Terex-GM went through some seriously hard times in the early 1980s culminating in the disastrous buy-up in 1981 of the Terex Division by German company IBH for approx US$260m – a bargain in anyone’s language!

While General Motors were now freed of an operating unit that was losing money (due to a worldwide downturn in mining and construction), it pretty much spelled the end of new developments in the track type tractor area and, in fact, the entire Terex line as it existed.

On the surface, while business carried on as normal, IBH changed the designation of the 82-20B to the D700A (which fitted in with IBH’s smaller Hanomag D600 and D400, IBH having also acquired Hanomag’s track type tractor range).

This change of name was purely cosmetic as no actual alterations were made to the machine.

Under IBH control, the Terex line continued to haemorrhage money and IBH had to take a close look at the costs involved of producing all the different Terex models.

It was decided that the 82-20B was costing too much to manufacture versus the return on sales and the model was dropped from production in 1982, never to resurface.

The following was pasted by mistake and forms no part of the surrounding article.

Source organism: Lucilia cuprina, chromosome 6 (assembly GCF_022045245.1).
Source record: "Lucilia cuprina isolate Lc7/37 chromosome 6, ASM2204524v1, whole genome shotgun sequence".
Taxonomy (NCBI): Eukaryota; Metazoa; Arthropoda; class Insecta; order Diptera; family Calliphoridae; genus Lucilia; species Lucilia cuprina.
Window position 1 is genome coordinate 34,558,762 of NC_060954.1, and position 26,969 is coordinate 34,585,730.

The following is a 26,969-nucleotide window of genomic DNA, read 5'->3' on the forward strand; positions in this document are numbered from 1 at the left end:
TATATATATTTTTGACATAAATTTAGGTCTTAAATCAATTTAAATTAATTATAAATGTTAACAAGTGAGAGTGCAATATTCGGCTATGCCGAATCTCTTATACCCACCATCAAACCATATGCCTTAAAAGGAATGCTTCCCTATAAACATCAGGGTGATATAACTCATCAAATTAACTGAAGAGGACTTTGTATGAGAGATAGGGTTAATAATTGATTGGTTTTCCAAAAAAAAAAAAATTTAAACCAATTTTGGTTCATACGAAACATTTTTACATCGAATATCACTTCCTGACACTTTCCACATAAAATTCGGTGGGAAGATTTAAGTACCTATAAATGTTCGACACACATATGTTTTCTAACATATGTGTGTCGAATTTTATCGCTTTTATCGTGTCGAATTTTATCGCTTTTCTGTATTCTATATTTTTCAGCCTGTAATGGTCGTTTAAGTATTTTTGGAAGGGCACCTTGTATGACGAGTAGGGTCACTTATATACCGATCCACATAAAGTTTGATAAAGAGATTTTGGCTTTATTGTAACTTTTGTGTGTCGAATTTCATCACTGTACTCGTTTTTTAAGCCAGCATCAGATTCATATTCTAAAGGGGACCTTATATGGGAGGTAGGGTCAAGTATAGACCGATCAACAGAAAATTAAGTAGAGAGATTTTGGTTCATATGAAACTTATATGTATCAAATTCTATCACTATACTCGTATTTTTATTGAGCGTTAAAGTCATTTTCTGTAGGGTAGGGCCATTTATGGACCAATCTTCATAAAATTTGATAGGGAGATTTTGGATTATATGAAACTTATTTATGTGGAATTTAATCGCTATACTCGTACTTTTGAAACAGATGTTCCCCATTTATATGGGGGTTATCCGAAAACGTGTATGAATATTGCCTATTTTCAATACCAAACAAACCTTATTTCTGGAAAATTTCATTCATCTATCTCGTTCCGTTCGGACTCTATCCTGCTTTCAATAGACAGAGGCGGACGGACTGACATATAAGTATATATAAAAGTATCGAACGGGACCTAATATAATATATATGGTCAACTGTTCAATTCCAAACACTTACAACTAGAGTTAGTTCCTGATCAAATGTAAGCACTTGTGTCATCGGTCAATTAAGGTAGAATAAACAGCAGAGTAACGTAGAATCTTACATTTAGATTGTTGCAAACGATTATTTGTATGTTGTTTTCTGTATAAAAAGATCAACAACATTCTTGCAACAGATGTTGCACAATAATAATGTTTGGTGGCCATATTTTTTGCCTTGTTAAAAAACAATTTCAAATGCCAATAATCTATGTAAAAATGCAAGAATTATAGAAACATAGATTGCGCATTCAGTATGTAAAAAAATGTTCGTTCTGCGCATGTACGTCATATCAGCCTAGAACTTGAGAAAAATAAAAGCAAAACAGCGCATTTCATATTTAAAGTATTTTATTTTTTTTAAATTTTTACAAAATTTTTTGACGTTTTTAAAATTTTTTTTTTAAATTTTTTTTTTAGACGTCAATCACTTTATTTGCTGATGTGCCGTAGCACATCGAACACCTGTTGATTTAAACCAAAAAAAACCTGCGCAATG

Regrettably, all this was not enough to save Terex-IBH, the entire company coming to grief in mid-1983 when the banks foreclosed on the many debts IBH had, and the Company’s director, Horst Dieter-Esch, going to jail for some less than above board dealings!

While Terex eventually did survive, albeit in a very altered form, this was due to the good work of the Scottish arm of the business and a bail out by Northwest Engineering of the USA.

For the record, the 82-20 and subsequent 82-20B were only manufactured in the USA at the Hudson, Ohio plant.

The 82-20 Described

Following standard Terex practice, the 82-20 was built around an extremely strong all-welded tub into which the engine and power train were inserted.

The radiator was located at the rear of the machine behind a cast guard for protection with the fan driven by belt drive off an extension shaft and pulleys.

While this design did offer an outstanding degree of protection for the radiator (especially in landfill and logging applications) it made the operators area very hot during the summer and the radiator core was difficult to blow out when cleaning was required.

The track frames were fastened to the ‘tub’ by a pivot shaft at the rear and a pinned equalizer bar at the front which kept the track frames in good alignment and completely isolated the final drives from any form of shock loads.

Terex were known for the strength of their final drives and the 82-20 was no different to former models in the Euclid/Terex range in this respect.